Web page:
quote by Anthony Hopkins

A census taker once tried to test me. I ate his liver with some fava beans and a nice chianti.

— Anthony Hopkins

Practical Census quotations

I ate his liver with some fava beans and a nice chianti

According to the U.S. Census, the most common reason people give for not voting is that they were too busy or had conflicting work or school schedules.

Every person passing through this life will unknowingly leave something and take something away. Most of this “something” cannot be seen or heard or numbered or scientifically detected or counted. It’s what we leave in the minds of other people and what they leave in ours. Memory. The census doesn’t count it. Nothing counts without it.

A census taker tried to quantify me once.

I ate his liver with some fava beans and a big Amarone. Go back to school, little Starling.

I hope all of you are going to fill out your census form when it comes in the mail next month. If you don't return the form the area you live in might get less government money and you wouldn't want that to happen, would you.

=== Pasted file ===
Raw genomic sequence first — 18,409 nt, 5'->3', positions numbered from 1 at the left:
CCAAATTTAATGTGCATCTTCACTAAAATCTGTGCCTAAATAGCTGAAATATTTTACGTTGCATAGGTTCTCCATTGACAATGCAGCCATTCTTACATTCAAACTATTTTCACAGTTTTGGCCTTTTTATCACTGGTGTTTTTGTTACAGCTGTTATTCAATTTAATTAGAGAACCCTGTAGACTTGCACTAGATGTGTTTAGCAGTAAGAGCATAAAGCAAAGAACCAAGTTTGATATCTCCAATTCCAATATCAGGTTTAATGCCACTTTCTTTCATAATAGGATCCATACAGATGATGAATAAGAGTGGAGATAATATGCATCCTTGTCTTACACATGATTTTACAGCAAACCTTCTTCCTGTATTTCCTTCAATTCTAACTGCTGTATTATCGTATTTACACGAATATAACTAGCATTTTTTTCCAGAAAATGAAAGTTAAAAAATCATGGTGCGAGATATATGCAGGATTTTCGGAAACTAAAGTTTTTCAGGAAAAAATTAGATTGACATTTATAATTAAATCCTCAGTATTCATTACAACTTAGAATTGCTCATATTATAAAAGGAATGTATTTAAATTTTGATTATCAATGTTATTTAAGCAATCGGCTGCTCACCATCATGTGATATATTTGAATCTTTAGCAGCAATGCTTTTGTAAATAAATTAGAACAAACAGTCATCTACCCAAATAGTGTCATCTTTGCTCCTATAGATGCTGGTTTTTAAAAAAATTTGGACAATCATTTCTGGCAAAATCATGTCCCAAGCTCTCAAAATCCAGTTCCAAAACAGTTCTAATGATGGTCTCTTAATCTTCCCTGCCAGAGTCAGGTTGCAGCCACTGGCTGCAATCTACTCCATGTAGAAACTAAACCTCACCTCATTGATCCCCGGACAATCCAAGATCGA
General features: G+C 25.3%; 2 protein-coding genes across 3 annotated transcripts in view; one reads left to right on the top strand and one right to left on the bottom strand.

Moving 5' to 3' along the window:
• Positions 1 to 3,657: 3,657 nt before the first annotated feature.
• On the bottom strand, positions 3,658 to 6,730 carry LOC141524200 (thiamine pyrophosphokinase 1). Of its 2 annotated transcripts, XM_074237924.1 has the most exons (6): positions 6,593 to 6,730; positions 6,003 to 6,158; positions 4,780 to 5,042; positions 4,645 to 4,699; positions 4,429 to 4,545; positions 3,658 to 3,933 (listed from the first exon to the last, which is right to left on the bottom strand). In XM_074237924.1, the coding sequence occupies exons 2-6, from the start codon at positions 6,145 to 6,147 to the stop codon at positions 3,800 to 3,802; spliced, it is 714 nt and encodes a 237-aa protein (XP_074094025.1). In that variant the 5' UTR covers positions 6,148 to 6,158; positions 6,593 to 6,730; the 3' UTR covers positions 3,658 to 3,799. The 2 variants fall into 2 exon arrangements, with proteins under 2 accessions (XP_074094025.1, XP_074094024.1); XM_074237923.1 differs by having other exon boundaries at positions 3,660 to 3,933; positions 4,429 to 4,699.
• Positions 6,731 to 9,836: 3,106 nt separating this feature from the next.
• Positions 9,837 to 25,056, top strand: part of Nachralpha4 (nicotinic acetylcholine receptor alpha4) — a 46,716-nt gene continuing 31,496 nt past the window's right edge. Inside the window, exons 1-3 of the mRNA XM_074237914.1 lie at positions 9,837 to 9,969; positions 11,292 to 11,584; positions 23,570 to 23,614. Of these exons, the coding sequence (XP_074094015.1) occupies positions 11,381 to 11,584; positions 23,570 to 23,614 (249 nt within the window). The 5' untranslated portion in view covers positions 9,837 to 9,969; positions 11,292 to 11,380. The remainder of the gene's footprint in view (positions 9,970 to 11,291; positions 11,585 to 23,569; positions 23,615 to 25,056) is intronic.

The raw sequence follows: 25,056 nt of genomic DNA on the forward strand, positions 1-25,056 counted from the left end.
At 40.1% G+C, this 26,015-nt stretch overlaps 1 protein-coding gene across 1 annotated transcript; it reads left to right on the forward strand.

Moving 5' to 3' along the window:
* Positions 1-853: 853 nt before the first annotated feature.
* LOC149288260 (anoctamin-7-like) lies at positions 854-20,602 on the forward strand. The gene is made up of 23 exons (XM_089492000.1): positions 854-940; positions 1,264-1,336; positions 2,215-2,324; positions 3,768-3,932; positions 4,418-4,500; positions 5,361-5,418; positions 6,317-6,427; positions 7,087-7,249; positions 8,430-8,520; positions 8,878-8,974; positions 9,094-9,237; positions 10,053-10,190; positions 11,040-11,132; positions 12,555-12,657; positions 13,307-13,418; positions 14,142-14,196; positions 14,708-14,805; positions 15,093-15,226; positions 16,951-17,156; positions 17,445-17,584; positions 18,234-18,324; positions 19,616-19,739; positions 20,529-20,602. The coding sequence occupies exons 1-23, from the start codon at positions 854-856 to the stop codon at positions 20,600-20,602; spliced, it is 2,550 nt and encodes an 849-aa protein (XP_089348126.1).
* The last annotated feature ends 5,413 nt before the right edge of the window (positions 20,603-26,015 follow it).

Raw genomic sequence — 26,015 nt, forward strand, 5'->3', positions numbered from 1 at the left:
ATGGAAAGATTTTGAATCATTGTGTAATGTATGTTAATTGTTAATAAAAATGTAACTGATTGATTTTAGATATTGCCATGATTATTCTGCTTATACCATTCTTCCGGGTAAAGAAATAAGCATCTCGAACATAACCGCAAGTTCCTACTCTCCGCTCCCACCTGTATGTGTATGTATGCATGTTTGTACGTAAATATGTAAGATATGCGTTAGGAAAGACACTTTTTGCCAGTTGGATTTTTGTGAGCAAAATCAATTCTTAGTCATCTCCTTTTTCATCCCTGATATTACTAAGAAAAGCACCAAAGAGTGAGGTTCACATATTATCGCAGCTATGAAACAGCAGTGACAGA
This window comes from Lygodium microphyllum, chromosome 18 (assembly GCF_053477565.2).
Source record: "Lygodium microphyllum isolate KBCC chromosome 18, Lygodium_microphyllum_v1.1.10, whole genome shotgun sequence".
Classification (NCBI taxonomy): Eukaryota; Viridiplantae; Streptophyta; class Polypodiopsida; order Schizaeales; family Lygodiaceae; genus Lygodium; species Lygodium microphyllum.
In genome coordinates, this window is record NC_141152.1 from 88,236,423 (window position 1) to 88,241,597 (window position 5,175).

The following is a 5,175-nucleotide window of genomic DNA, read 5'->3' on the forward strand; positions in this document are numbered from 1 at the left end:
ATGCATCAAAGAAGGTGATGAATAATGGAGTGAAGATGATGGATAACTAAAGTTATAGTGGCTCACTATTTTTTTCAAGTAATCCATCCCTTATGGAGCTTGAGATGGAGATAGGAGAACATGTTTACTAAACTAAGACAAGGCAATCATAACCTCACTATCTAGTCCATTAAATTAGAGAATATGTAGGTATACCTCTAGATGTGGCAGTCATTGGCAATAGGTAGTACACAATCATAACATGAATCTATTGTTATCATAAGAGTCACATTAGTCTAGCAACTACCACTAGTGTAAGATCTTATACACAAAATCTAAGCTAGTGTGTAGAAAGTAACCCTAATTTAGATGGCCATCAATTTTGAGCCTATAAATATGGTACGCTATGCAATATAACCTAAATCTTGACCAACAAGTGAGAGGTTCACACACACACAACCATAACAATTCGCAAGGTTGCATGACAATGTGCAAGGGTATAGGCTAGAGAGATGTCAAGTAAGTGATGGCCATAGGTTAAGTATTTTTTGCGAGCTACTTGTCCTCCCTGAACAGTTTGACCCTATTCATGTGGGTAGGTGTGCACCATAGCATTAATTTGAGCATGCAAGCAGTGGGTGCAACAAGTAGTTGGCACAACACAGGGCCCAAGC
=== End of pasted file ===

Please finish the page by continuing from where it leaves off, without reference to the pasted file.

The government has become a mechanism for distributing largess, and your census form is your ticket.

You can't choose between right and wrong by taking a census.

At the last census it indicated that about 22 per cent of Australians were born overseas.

Sampling, statisticians have told us, is a much more effective way of getting a good census.

There is a shortage of teachers but the January 2001 schools census showed that teacher numbers were at their highest level than at any time since 1984 - and 11,000 higher than 1997.

There is a shortage of teachers but the January 2001 schools census showed that teacher numbers were at their highest level than at any time since 1984 - and 11,000 higher than 1997.

People resist a census, but give them a profile page and they'll spend all day telling you who they are.

We didn't think taxes ought to go up.

They ought to go down. We didn't think the census ought to be weakened.

I don't think the government is out to get me or help someone else get me but it wouldn't surprise me if they were out to sell me something or help someone else sell me something. I mean, why else would the Census Bureau want to know my telephone number?